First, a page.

Twenty-five New Jersey municipalities and utilities are developing plans to upgrade their century-old combined sewer systems. These upgrades will take decades to build and should serve communities for another hundred years. Thus far, the development of these plans has not required climate change to be taken into consideration.
Here are five reasons sewer upgrades should be climate-ready.
1) New Jersey’s sewers have already been impacted by climate change.
- Superstorm Sandy showed the vulnerability of New Jersey’s communities with combined sewer systems to the impacts of climate change. Explore where 11 billion gallons of sewage overflows happened during Hurricane Sandy, what caused them, and how much each overflow was treated.
2) New Jersey is at the center of a national trend toward increased temperatures and rainfall.
- “New Jersey’s average temperatures have risen nearly 2 degrees Celsius since 1895 — double the average for the lower 48 states.” — The Washington Post, “2°C: Beyond the limit Extreme climate change has arrived in America”
- “The Northeast has experienced a greater recent increase in extreme precipitation than any other region in the United States; between 1958 and 2010, the Northeast saw more than a 70% increase in the amount of precipitation falling in very heavy events (defined as the heaviest 1% of all daily events)” — The National Climate Assessment
3) Combined sewer overflows could be contributing to climate change.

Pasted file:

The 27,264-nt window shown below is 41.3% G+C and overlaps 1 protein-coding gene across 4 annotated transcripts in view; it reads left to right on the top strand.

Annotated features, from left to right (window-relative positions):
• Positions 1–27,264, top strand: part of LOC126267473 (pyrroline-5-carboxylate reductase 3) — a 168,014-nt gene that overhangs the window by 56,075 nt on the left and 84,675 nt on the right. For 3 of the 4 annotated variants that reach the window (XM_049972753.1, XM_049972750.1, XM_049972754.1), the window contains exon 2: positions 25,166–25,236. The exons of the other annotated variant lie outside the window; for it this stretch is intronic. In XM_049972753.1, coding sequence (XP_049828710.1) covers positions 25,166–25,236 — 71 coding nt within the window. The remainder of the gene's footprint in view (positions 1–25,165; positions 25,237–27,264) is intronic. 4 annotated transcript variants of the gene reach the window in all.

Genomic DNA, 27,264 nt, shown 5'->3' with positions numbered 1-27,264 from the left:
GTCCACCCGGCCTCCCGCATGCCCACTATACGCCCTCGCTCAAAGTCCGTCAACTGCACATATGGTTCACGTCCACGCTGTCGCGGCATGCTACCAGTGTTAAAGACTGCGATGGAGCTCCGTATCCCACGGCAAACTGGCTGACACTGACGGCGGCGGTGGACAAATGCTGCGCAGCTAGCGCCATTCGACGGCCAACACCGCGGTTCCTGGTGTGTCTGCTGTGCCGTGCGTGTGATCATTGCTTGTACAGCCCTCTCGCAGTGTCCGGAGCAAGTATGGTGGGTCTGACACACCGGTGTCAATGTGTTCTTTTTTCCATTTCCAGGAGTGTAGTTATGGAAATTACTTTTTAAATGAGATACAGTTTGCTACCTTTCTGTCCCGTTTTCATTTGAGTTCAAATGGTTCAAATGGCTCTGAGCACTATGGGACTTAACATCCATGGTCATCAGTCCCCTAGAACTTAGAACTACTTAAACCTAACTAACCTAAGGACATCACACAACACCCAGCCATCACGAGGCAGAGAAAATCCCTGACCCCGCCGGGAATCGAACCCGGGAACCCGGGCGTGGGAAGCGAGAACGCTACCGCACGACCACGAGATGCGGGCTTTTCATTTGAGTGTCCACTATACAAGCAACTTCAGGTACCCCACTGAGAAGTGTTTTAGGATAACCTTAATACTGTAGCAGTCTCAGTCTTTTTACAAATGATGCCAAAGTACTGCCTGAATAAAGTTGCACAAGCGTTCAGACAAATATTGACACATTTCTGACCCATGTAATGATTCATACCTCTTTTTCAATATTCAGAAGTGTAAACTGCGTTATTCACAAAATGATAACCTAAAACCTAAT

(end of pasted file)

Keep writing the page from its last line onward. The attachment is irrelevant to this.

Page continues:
- “When human pollutants are carried by excess stormwater into surrounding waterways, wetlands lose their ability to hold carbon. This allows more greenhouse gases to enter the atmosphere.” — CityLimits, “New York’s Sewer Overflows Could be Contributing to Climate Change”
4) The same communities that are on the front-lines of climate change impacts are also affected by combined sewer overflows and flooding.
- “Rising sea level and more frequent and erratic precipitation will exacerbate challenges like flooding and CSOs that already disproportionately affect vulnerable communities.” —US Water Alliance, “An Equitable Water Future: Camden”
5) The process of treating wastewater is energy-intensive and contributes to climate change.
- “The process of treating wastewater emits relatively large amounts of the heat-trapping gas methane (CH4) into the atmosphere. Among other processes that emit methane, wastewater treatment is the fifth largest anthropogenic source of the gas.” — U.S. Climate Resilience Toolkit
Nearly every aspect of upgrading our sewers relates to climate change. More precipitation not only increases the amount of sewer overflows, but it could be eroding wetlands that capture carbon. Wastewater treatment plants, which we will spend billions to upgrade, are also greenhouse gas emitters. The people most impacted by sea level rise are also impacted combined sewer overflows. Upgrades to our sewer systems need to take climate change into consideration, in order to develop solutions that fit our changed environment and minimize wastewater’s contribution to climate change.
Over the next few months, wastewater utilities and municipalities with combined sewer systems will select alternatives to combined sewer overflows. These solutions should be climate-ready and carbon neutral.
Ask utilities and municipalities to take climate change into consideration in sewer infrastructure upgrades.